Buffalo Sabres’ defenceman Teppo Numminen has played in each of his team’s games in 2008-09 after missing all but one game last season due to open heart surgery. The 40-year-old native of Tampere, Finland is a strong candidate for this year’s Bill Masterton Award for perseverance and dedication to hockey.

Q: Your return from open heart surgery has to be one of the feel-good stories of 2008, did you ever think you’d be back, and healthy enough to be playing in all your team’s games?
A: There’s times when you don’t know what to think. Our hope was just for me to be a normal person and a good husband to my family. But things have been going to well. I had the chance to play again, and I took the chance. It’s nice to be healthy again, and playing the game I always loved.

Q: Were you ever close to hanging up your skates for good?
A: There were times where I thought there was no way I’d be able to play in the NHL again. But, everything went really great. I got good treatment, and things started looking better. So I thought, “why not give it a try?”

Q: You’re one of four alternate captains along with Hecht, Spacek and Pominville. What makes you and your teammates such great leaders?
A: It’s a team thing. I think we try to spread around the leadership. We still have a young team, so we have to have everybody leading by example on the ice and off the ice. I think everybody’s working really hard and showing the way.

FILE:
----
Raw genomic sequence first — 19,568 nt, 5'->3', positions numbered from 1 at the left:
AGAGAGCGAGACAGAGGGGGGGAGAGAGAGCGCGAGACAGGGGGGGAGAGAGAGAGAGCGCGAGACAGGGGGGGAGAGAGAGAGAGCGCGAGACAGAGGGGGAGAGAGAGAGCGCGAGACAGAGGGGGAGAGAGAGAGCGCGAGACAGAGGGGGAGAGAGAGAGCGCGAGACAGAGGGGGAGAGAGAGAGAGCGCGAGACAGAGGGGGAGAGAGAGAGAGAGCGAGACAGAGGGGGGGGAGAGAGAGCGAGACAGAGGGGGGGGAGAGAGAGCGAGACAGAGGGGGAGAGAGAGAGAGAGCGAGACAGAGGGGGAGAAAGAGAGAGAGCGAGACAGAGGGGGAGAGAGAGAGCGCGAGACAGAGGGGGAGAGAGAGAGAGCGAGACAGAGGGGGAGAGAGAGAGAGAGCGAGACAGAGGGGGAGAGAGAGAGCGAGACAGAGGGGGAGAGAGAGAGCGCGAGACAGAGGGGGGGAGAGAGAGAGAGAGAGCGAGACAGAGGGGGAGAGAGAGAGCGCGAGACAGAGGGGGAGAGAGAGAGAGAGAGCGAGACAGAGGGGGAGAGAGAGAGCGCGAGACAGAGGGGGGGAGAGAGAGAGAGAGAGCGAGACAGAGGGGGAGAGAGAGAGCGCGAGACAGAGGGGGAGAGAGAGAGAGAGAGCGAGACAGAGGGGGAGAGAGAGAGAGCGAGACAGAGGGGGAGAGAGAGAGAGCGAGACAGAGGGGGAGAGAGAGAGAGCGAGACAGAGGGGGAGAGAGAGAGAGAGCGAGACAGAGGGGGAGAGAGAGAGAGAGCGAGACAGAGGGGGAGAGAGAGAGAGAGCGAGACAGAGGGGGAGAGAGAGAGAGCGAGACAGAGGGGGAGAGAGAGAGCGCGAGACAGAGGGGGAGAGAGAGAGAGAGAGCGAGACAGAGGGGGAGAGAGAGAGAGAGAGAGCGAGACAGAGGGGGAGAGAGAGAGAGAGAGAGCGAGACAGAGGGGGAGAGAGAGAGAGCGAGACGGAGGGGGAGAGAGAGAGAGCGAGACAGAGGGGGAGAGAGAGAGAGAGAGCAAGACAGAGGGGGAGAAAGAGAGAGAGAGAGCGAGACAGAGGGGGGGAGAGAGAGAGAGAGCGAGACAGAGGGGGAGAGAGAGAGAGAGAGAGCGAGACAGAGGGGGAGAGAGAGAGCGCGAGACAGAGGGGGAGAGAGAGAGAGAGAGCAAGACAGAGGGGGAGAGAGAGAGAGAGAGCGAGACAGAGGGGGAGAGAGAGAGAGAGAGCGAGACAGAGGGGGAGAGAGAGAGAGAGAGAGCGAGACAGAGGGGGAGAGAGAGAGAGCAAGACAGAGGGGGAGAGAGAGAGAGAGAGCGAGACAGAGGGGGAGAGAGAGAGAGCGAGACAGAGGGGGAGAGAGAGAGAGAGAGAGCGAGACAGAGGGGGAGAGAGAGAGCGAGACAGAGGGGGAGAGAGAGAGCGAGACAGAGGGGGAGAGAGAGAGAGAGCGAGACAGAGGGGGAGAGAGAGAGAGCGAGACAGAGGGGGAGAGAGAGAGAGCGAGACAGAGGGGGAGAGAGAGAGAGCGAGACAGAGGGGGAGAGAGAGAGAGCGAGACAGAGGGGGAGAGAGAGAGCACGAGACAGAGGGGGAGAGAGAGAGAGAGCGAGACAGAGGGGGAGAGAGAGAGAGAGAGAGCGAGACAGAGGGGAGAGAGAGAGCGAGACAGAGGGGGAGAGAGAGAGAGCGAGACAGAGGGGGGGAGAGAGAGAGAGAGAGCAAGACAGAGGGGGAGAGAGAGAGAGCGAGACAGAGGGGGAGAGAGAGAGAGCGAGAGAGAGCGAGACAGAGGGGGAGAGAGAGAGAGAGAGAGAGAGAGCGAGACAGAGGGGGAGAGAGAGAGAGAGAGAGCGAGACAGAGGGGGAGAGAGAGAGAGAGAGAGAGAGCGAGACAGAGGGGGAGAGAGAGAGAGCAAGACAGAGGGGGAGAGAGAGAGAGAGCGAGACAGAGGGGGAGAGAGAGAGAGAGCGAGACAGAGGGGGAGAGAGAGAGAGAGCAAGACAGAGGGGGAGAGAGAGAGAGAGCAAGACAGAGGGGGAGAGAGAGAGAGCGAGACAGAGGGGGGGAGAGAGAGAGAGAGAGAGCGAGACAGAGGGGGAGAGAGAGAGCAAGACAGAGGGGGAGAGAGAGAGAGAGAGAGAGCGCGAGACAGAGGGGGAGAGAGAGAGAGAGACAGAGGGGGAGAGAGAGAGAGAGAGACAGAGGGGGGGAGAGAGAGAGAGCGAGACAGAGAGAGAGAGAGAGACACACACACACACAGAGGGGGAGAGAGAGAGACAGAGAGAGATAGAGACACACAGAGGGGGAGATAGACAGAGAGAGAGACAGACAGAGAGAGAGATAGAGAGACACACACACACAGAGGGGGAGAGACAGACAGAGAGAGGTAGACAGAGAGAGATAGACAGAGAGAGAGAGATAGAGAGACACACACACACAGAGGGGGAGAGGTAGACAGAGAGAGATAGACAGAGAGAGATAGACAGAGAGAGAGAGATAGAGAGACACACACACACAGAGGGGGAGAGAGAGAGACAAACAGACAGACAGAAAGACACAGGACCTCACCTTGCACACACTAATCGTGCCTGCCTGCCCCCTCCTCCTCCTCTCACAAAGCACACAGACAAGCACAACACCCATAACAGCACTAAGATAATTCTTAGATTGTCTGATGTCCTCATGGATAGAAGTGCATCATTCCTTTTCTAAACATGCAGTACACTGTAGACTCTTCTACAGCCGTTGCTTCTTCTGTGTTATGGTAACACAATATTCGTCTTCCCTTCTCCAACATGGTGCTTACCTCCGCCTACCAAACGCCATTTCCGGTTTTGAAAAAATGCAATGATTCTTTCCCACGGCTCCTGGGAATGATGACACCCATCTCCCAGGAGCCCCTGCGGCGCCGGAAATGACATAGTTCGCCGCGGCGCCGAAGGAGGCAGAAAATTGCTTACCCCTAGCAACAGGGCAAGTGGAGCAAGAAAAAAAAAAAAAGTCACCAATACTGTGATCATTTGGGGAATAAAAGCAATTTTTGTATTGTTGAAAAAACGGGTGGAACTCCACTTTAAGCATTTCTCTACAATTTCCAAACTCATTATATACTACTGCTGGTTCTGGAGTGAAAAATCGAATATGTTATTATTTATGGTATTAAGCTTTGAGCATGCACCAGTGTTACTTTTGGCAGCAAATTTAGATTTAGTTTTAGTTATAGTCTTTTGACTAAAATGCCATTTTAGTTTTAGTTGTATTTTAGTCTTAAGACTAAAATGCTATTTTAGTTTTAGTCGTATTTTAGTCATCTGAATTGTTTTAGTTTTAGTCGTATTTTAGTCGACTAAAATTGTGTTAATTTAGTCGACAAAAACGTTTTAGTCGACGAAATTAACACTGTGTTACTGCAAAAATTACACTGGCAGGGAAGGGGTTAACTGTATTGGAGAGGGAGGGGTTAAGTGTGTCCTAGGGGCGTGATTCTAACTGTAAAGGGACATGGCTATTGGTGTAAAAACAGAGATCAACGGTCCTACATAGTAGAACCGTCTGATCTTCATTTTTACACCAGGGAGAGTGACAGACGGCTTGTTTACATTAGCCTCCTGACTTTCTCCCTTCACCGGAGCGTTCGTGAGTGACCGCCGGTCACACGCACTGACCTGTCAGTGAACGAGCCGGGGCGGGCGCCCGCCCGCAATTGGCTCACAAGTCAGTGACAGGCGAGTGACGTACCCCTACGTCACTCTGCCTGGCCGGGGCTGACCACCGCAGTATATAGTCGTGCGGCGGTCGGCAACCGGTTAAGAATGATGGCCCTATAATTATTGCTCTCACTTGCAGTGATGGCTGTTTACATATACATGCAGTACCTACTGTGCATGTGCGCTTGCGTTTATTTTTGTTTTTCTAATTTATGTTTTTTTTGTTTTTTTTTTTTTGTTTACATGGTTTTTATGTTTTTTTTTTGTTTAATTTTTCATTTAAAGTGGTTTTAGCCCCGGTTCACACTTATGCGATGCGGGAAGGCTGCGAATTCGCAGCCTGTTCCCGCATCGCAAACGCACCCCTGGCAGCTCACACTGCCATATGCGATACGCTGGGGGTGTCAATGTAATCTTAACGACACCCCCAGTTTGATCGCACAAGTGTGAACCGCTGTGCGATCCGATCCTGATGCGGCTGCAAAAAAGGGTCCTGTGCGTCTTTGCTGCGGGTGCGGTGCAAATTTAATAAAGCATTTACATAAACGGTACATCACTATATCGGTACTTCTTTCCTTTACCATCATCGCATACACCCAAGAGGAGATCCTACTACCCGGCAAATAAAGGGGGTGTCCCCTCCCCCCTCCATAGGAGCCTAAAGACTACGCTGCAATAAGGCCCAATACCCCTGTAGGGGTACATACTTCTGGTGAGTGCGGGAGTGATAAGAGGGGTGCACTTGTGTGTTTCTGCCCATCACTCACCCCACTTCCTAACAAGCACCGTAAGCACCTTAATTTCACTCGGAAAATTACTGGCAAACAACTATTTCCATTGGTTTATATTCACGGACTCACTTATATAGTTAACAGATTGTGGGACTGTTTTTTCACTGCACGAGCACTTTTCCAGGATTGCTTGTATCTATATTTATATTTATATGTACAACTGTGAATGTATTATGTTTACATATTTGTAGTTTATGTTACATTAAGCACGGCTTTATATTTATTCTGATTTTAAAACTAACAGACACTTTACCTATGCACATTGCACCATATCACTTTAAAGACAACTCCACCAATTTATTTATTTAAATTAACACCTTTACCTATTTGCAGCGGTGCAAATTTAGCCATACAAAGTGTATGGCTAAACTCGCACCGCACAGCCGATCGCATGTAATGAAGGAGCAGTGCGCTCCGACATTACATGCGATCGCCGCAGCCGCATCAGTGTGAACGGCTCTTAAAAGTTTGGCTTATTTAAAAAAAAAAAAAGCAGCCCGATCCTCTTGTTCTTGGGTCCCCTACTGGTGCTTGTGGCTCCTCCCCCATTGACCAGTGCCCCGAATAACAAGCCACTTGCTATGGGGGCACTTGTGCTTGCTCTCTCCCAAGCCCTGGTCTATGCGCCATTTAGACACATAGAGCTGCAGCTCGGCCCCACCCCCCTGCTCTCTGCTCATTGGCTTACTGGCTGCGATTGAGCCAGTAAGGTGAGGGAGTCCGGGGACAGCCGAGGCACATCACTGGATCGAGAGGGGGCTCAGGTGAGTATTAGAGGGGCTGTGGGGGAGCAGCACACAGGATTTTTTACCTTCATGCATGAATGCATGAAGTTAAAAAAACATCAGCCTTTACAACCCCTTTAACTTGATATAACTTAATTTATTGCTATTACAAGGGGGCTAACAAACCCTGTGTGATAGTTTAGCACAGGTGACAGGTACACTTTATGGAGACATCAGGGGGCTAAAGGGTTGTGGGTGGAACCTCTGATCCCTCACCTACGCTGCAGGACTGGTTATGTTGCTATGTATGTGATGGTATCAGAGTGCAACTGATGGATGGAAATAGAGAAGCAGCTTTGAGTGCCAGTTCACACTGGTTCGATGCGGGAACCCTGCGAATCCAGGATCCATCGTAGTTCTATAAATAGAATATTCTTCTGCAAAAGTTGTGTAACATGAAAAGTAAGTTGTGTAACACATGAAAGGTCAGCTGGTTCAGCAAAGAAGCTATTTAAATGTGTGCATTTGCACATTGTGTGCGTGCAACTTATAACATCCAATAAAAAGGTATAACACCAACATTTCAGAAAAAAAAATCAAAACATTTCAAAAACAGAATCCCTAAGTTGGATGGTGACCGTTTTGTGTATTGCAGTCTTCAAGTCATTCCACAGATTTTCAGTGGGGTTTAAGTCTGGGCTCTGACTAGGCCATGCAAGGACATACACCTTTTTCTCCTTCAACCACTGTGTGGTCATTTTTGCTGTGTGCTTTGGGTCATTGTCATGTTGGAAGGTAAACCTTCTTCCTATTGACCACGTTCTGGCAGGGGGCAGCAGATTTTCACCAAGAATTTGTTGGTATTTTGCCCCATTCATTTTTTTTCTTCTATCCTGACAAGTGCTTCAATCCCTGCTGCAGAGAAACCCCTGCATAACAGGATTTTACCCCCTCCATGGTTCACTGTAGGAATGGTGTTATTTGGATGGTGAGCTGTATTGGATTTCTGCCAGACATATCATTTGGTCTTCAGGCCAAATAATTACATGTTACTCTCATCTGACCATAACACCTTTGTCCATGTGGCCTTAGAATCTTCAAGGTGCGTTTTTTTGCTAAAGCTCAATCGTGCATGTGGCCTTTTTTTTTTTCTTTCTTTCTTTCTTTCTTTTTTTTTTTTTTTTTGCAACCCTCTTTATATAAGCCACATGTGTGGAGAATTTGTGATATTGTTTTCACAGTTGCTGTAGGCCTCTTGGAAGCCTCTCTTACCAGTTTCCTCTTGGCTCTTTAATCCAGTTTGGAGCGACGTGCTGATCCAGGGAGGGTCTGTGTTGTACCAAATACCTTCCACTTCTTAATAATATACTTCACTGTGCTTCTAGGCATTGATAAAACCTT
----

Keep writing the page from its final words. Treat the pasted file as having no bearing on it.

Q: You’re one of six active NHL players who has played for the Winnipeg Jets. Would you like to see the NHL return to Winnipeg some day?
A: That would be nice. But I think the city is too small for an NHL franchise. But hopefully they get some exhibition games and some NHL games there.

Q: It was a disappointing result for Finland at the World Junior Championships. What challenges do you see for Finland in terms of developing young players?
A: I think Finland is still a small country as it always has been, and I think the big challenge is the change of weather. I remember when I was young we had the outdoor rinks, but now the weather is so warm. The kids can’t play outside, so they have to get ice times at the arenas. So I think it’s a matter of getting more ice rinks in Finland, and more ice time for the kids to develop.

Q: How much longer do you see yourself playing?
A: I go week-by-week and I don’t plan too much ahead. I just enjoy my time right now and whatever happens, happens.